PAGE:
Gartner Enck notes a parallel trend with 64-bit acceptance — the introduction of dual-core support for x86 processors.
"Dual-core support will allow customers to continue to up the performance ramp with x86 processors without experiencing high heat and high power loads," says Enck.
The Sun Fire V40z (4 processors) and Sun Fire V20z (2 processors) servers, for example, support dual-core technology to give a 4-processor system the performance of an 8-way server. IBM, too, has announced the eServer xSeries 366, the first in a planned IBM family of dual-core-capable Intel-based server offerings. It is aimed squarely at midtier business logic applications (e.g., those from SAP, Oracle, and Siebel) that use 64-bit memory addressing in conjunction with Intel's front-side bus architecture. In addition to dual-core Intel, IBM has unveiled the eServer 326, which is built with AMD dual-core Opteron 275 processors.
"Dual-core support will allow customers to continue to up the performance ramp with x86 processors without experiencing high heat and high power loads." — Gartner analyst John Enck
Similarly, HP released ProLiant and BladeSystem servers using AMD Opteron dual-core processors. The HP ProLiant DL385 was the industry's first 2U rack-optimized, two-socket AMD Opteron-processor-based server. HP also introduced the dual-core HP ProLiant DL585.
"x86 dual-core Opteron processors can boost certain enterprise application performance by nearly 75 percent," says Cox. "The next few months will see the introduction of dual core to the Itanium family with the 'Montecito processor and x86 dual core moving from the MP segment to the UP and DP markets."
Virtualization Gains Ground
Enck stresses one other server trend: the increased interest and deployment of virtualization software, such as VMware GSX, VMware ESC, and Microsoft Virtual Server.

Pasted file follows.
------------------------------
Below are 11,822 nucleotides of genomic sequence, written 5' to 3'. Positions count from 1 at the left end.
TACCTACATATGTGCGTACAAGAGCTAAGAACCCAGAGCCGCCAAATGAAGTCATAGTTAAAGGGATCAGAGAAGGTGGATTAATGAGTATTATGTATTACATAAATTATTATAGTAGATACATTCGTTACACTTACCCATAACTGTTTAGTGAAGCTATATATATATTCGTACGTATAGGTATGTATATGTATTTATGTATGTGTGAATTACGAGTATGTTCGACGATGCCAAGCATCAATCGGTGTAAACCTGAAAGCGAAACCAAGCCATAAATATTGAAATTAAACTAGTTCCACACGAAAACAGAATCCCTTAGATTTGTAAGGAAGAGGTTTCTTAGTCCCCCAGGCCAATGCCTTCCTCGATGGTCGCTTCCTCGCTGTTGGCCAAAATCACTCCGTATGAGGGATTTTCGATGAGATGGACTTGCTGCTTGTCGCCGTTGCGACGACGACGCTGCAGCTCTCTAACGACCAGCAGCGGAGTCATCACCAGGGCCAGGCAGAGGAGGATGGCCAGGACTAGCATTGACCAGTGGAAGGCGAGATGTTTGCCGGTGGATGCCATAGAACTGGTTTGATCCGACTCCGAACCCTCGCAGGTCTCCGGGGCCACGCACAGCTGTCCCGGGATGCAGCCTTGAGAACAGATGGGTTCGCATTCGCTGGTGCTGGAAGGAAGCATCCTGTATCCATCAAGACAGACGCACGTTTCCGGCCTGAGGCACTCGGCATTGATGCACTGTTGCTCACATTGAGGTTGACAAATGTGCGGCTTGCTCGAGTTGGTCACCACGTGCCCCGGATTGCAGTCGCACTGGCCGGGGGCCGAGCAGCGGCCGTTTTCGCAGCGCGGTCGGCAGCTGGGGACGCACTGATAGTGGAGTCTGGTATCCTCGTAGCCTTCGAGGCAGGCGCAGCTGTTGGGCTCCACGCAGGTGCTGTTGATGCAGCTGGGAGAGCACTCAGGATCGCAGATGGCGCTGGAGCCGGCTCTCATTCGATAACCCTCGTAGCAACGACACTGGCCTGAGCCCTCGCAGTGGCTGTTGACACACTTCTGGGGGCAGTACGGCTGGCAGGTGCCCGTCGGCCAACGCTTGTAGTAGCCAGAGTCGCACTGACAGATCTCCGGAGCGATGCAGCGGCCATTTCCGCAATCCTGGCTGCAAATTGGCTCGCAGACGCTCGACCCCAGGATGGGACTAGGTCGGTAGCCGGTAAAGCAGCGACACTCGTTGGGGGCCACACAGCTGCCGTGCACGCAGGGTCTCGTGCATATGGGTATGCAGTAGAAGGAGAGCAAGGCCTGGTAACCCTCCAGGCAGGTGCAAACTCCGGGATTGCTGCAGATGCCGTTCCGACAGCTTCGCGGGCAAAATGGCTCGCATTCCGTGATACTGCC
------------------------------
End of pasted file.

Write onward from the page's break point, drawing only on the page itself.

"Virtualization technology now extends across all operating systems and all processor types," he says. "Virtualization is of keen interest because it allows customers to drive up server efficiency — and in some cases drive consolidation projects.
IBM, for example, has big plans for its IBM Director hardware management platform, with the release of Director 5.1 expected in the next few months. Currently, Director provides a consistent, single point of management and automation for IBM eServers, as well as for virtualization capabilities. With version 5.1, Director will improve the integration between server, storage, and networking management so users can manage the entire infrastructure, not just servers. Users will be able to configure storage and networking while they configure servers, with the same process.
One big challenge to both virtualization and dual core is software licensing. Should vendors support "per socket" or "per core?"
What does this mean in the long run? Lovell says it will ultimately reduce the cost of server computing.
"Customers are regaining control of their server infrastructures through consolidations, virtualizations and more widespread adoption of system management tools," says Lovell. "This is freeing some of the IT budget and system administrator's bandwidth to tackle additional problems and once again use information technology to grow our customer's business rather than simply running it."
HP has virtualization upgrades on the immediate horizon as well. It plans further deployment of Virtual Machine technology. HP Cox says that the growing adoption of dual-core systems must be matched by advanced management capabilities. He believes its Virtual Machine Management (VMM) software will fulfill this role in the near term.
One big challenge to both virtualization and dual core is software licensing. Should vendors support "per socket" or "per core?" Microsoft recently made a stand by offering a "per socket" model, but the debate is far from over.
"Right now most licenses address the number of physical processors on a machine — not the number of sockets or the number of virtual processors," says Enck. "We see software licensing as the biggest potential barrier to widespread usage of dual-core and virtualization technology."